CVS' bottom line sags after Aetna takeover
CVS Health reported fourth-quarter and full-year 2018 earnings on Wednesday—the first period with some contribution from its newly acquired health insurer Aetna.
While a federal judge previously had warned the companies to stay apart until he gave final approval to the merger, CVS' financial report shows the two companies, which officially closed their merger on Nov. 28, are very much together.
In a statement, CVS CEO Larry Merlo said "2018 was a milestone year for CVS Health as we successfully completed our transformational merger with Aetna, began effective implementation of our integration strategy, and took important steps toward building the integrated healthcare model that will bring substantial value to our various stakeholders."
Compared with the year-ago periods, CVS's revenue rose 12.5% to $54.4 billion in the three months ended Dec. 31 and 5.3% to 194.6 billion for the year. The revenue increase was driven by a rise in pharmacy claims in its pharmacy benefit management business, higher prescription volume in CVS' retail pharmacies, and the addition of Aetna's business.
But CVS' bottom line sagged: It reported a net loss of $421 million in the fourth quarter and $596 million for the full year 2018, driven by goodwill impairment charges in its long-term care business, Omnicare, as well as an increase in interest expense from financing the Aetna deal. To contrast, CVS' fourth-quarter 2017 net income totaled $3.3 billion, while it's full-year 2017 net income was $6.6 billion.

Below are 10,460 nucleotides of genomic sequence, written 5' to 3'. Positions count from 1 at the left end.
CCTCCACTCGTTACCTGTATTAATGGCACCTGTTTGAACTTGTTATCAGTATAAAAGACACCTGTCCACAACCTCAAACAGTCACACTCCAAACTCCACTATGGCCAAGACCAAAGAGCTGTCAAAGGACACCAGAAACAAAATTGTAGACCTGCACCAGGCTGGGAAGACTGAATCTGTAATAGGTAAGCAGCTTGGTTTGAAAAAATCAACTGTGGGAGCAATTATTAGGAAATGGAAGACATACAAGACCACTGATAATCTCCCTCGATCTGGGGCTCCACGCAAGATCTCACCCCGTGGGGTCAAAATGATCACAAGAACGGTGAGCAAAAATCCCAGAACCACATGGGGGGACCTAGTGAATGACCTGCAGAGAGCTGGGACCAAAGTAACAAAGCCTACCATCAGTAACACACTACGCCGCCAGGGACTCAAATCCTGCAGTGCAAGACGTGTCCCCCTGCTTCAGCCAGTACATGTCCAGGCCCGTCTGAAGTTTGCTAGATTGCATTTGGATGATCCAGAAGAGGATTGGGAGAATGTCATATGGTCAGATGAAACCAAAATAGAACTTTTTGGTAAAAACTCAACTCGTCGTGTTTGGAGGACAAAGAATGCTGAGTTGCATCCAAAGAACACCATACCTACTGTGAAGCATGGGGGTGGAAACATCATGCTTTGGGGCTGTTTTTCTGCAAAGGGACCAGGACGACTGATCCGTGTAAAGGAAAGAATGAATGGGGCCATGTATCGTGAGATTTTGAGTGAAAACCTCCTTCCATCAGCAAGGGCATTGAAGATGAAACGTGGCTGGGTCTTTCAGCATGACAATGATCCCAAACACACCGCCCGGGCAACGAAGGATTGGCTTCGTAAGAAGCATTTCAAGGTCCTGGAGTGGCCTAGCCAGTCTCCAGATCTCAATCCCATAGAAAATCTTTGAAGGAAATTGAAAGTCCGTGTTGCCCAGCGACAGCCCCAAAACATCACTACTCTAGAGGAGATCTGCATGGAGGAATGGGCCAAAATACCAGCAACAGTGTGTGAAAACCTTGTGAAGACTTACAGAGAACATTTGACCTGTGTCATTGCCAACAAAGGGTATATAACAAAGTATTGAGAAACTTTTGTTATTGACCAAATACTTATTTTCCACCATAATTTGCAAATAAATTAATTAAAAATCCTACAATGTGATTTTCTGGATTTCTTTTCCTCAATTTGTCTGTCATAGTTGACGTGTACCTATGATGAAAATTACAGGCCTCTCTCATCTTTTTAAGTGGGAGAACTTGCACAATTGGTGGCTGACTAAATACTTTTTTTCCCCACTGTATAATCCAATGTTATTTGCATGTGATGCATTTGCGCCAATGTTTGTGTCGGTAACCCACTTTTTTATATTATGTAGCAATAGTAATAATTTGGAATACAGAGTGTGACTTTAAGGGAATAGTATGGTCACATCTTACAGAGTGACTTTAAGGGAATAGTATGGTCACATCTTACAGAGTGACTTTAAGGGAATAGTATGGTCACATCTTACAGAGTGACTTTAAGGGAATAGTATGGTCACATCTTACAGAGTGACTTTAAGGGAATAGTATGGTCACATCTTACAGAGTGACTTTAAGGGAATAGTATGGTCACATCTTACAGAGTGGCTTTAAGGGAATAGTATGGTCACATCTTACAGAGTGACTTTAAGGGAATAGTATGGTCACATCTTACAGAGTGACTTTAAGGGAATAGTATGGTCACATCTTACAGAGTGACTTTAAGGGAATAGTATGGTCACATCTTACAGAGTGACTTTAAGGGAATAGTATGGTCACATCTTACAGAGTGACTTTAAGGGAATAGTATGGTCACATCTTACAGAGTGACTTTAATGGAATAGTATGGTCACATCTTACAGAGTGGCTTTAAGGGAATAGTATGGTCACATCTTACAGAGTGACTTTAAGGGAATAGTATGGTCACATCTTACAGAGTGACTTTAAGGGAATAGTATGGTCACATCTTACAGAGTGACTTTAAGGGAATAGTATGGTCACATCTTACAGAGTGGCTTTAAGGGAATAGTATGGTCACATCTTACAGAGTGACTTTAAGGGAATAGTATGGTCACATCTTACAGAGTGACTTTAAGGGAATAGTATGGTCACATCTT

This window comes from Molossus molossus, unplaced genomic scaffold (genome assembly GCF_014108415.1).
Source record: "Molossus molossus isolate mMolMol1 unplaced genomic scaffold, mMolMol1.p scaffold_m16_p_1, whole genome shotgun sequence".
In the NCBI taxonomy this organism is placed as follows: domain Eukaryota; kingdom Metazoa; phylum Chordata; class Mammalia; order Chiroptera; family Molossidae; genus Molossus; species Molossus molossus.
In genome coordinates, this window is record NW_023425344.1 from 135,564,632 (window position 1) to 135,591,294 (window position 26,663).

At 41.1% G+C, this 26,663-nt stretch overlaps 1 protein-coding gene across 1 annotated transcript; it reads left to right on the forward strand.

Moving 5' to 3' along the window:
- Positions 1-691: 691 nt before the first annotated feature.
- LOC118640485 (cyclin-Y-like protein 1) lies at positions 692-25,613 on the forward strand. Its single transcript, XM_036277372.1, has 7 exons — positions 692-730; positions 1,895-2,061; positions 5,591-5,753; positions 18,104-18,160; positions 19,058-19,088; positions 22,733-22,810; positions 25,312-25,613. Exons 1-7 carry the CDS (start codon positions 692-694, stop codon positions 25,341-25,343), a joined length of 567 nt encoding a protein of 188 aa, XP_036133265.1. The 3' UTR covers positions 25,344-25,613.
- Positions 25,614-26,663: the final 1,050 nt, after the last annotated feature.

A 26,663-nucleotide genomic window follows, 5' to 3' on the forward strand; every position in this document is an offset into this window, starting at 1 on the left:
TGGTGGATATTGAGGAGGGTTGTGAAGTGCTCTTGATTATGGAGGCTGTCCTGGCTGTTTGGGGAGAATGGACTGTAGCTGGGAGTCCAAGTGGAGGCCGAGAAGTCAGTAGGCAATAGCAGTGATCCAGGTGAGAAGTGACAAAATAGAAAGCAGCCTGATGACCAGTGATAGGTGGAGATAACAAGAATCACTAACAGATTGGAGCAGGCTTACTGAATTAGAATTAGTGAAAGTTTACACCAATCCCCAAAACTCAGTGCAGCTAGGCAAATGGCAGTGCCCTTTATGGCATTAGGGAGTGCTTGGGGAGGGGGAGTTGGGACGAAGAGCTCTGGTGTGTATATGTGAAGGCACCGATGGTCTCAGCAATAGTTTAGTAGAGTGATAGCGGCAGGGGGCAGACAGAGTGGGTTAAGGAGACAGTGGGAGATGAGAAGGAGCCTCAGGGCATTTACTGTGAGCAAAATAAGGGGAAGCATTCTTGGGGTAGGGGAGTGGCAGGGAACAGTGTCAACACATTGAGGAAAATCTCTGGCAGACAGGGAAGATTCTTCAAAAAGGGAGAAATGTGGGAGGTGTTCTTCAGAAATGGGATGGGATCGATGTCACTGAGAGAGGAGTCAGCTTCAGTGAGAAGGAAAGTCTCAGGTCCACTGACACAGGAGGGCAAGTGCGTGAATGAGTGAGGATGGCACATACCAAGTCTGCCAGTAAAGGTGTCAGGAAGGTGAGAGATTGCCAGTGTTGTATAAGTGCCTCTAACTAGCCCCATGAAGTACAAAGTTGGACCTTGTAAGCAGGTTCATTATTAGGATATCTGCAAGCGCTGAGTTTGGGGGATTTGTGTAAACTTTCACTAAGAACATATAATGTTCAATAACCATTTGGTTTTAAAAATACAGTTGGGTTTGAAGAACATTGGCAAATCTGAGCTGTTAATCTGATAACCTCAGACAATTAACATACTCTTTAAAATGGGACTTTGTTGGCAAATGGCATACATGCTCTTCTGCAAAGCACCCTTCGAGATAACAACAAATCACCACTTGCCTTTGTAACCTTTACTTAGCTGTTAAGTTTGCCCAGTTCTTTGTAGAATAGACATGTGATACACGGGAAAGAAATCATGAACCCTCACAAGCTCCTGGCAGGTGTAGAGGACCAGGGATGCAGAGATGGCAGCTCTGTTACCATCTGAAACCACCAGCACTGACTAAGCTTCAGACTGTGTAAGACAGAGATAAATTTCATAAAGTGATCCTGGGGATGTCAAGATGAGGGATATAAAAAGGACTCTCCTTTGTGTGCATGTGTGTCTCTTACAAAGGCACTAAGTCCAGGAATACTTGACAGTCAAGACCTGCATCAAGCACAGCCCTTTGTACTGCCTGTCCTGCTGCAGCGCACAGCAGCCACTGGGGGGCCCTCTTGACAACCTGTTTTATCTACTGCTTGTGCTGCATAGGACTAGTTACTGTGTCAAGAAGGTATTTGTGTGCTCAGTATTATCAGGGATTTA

Revenue in the PBM segment rose 2.2% in the fourth quarter as CVS experienced more pharmacy claims, although the increase was partially offset by "client pricing pressures." More prescription fills and inflating branded drug prices boosted revenue in the retail pharmacy and long-term care segment by 5.4% in the fourth quarter, despite CVS dispensing more generic drugs.
CVS said its total prescription volume grew 8.6% in the fourth quarter of 2018 compared with the year-ago period.
Meanwhile, CVS reported Aetna's results as a stand-alone business with revenue of $5.5 billion and operating income of $276 million from Nov. 28 to year-end. Aetna maintained membership of 22.1 million, on par with its third-quarter results and down slightly from 22.2 million in the fourth quarter of 2017.
At the J.P. Morgan Healthcare Conference in January, Merlo said CVS expects to see benefits from its acquisition of Aetna start to accrue in the first quarter of this year. Merlo said the combined company would benefit in the first half of the year by fetching "the most effective prices" on goods and services thanks to a newly combined purchasing organization. He also said CVS expected to see medical cost savings from the combination by the end of 2019.
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